Eye Exams Benefit All Ages
While we often become more conscious of vision concerns with age, it is important to remember that good eye health is a marathon and not a sprint. According to the American Optometric Association, 20% of preschoolers have vision problems. Other research shows that 24% of adolescents with correctable refractive errors (astigmatism, nearsightedness, and farsightedness) don’t have their vision fully corrected with up-to-date prescriptions.
While technology has many benefits, the rise of digital devices has drastically increased the average time we spend looking at a screen. Children’s use of computers and other devices now starts at younger ages than ever before. Modern devices’ illuminated screens are more visually demanding than printed text, and recent studies have shown links between digital screen usage and the development of myopia (nearsightedness), especially in children.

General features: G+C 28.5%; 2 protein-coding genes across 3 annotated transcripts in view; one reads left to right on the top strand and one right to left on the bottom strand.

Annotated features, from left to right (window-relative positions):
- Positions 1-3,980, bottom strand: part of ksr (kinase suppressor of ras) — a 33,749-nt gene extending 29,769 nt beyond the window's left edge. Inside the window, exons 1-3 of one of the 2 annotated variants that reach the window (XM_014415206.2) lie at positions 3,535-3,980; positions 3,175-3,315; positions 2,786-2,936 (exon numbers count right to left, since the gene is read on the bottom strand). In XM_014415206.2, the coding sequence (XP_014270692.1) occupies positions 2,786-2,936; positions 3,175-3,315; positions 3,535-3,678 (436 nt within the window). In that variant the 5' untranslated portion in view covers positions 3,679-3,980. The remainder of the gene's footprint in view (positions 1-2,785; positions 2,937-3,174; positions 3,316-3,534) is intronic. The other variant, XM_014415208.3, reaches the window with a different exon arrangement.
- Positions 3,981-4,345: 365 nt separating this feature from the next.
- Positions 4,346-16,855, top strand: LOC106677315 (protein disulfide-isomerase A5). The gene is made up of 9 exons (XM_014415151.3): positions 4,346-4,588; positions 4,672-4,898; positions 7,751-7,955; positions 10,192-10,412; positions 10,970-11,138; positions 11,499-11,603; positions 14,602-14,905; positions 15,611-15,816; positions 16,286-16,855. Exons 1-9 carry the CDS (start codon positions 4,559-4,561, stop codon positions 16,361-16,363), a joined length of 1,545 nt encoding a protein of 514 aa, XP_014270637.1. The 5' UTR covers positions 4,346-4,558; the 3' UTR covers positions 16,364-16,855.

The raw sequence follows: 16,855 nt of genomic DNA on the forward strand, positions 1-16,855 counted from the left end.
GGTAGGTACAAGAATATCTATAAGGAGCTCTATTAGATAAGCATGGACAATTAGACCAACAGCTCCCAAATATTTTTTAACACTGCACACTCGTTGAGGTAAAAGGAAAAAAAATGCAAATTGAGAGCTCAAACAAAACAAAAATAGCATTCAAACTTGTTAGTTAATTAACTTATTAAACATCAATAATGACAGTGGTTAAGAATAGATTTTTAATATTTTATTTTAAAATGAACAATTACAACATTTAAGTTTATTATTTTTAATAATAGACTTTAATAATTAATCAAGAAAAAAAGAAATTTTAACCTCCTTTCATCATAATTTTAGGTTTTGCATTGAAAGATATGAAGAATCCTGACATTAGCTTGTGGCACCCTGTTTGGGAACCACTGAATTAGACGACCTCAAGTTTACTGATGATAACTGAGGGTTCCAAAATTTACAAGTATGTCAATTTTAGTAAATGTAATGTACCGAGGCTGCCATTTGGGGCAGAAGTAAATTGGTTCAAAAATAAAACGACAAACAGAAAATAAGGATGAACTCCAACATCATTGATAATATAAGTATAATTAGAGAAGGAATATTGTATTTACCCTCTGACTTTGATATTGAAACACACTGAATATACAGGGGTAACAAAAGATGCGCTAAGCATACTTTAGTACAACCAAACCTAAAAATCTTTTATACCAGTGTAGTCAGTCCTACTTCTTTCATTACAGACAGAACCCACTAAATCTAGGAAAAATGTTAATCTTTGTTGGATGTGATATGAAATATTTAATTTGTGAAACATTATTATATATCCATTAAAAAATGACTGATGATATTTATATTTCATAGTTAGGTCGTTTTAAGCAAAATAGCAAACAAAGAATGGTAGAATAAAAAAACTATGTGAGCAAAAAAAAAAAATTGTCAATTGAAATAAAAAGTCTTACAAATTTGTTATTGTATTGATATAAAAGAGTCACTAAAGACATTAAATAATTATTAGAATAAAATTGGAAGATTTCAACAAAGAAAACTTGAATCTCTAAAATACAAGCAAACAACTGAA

Regular eye exams can help identify ocular strain and plan out potential courses of action and treatment.
Dangerously, many older adults forgo routine eye exams for free vision screenings. Debilitating conditions like glaucoma, macular degeneration, and diabetic retinopathy require a comprehensive eye exam to detect, and can only be prevented or reduced if diagnosed and treated early. Annual eye exams are one of the best ways to preserve your vision and see the world as clearly as possible.
What Tests to Expect